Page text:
Touring Company Antic Disposition’s visits to London are a summer highlight and this new production of Shakespeare’s tragedy shows their characteristic skill and careful intelligence. Without fuss, directors Ben Horslen and John Risebero present a quality show with classy delivery and smart touches to make you consider the text anew. Risebero’s design provides a Victorian vibe that fits with the play’s supernatural content and adds a stylish, surprisingly reserved edge to all the torment in the story.
Taking the lead is Harry Anton, whose Macbeth is as malicious as he is murderously ambitious. He’s also surprisingly nervous, wringing his hands even more than his wife does. It’s a sensitive portrayal that, along with a dashing stage presence, creates a challenging amount of sympathy for the tyrant and works very well for those famous soliloquies. His Lady is good too; Helen Millar gives a detailed performance that shows an understanding of her character’s development and aids the tension in the play. The couple’s all-important chemistry is spot on: their sexual attraction established so well that it becomes poignant when Lady Macbeth sees her husband’s passion alter.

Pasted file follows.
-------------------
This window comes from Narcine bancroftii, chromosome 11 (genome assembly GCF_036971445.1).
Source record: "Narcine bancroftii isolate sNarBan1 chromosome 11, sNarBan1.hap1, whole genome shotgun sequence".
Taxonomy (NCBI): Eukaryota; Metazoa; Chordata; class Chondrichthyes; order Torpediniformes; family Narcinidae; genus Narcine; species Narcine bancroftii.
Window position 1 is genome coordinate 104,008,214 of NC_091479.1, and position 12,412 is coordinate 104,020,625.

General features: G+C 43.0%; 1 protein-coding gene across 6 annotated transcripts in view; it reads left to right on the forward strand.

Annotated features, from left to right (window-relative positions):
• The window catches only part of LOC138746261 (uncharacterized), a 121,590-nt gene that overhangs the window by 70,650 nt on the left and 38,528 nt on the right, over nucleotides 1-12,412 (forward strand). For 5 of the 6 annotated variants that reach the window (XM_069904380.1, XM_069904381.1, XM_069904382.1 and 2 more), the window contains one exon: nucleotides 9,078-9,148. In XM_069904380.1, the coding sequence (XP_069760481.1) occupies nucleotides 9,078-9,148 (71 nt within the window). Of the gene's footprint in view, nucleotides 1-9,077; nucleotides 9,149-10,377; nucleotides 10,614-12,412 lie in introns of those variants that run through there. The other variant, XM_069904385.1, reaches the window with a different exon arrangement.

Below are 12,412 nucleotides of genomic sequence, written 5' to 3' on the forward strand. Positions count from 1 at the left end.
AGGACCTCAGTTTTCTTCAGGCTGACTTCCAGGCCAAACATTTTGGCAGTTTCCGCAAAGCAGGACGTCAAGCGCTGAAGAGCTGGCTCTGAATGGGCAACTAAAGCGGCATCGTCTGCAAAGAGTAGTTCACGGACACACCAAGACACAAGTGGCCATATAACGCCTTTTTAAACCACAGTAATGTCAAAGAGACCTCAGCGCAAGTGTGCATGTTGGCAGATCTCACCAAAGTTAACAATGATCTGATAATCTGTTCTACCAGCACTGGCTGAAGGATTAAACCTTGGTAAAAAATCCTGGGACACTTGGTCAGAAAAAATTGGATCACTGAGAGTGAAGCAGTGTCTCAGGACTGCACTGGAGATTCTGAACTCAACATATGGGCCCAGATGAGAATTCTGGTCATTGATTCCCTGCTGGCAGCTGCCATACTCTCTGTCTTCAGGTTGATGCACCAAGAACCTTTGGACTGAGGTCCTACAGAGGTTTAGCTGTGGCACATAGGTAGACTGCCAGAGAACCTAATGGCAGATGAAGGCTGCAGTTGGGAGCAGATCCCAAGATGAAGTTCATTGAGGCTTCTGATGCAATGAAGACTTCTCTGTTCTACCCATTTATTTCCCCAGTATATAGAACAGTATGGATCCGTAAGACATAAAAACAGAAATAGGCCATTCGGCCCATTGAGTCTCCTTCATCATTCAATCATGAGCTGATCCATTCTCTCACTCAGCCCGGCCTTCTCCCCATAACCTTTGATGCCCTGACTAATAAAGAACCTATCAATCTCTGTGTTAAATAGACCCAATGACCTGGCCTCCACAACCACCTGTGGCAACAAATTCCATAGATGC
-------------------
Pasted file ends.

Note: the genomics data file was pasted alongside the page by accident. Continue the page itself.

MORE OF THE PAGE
The witches are centre stage in this production, with Bryony Tebbutt and Robyn Holdaway (who also do well doubling up parts) led by Louise Templeton. All three are damn creepy – Holdaway gives a smile to send a shiver down the spine – but cleverly so. The brilliant idea here is to cast the witches as servants. They become onlookers to events and have more lines than usual, handing out drinks or standing with Macbeth on the battlements. Their cauldron is a tin tub for cleaning bloody sheets and they hold a séance complete with a flying table. Meek maids one moment, scary the next, they make this Macbeth gripping. An understated trio, as witches go, their quiet control actually makes them more frightening.
Horslen and Risebero aren’t afraid to throw in a few bumps in the night and piercing screams to make you jump (I did, twice), all aided by the venue’s atmosphere and excellent acoustics. And the fight direction from Bethan Clark is also strong – it’s clearly a strength for Anton, and his final scene with Andrew Hislop’s commanding Macduff adds to the excitement. There isn’t a scene wasted: Nathan Hamilton makes more out of Malcolm than is usual and there are even interesting ideas for the Porter’s scene that Chris Courtenay gives his all in. But it’s those witches that make the production memorable – playing so expertly on Macbeth’s vanity and superstition… and ensuring that he won’t be the only one to have sleepless nights.
Until 7 September 2019
Photos by Scott Rylander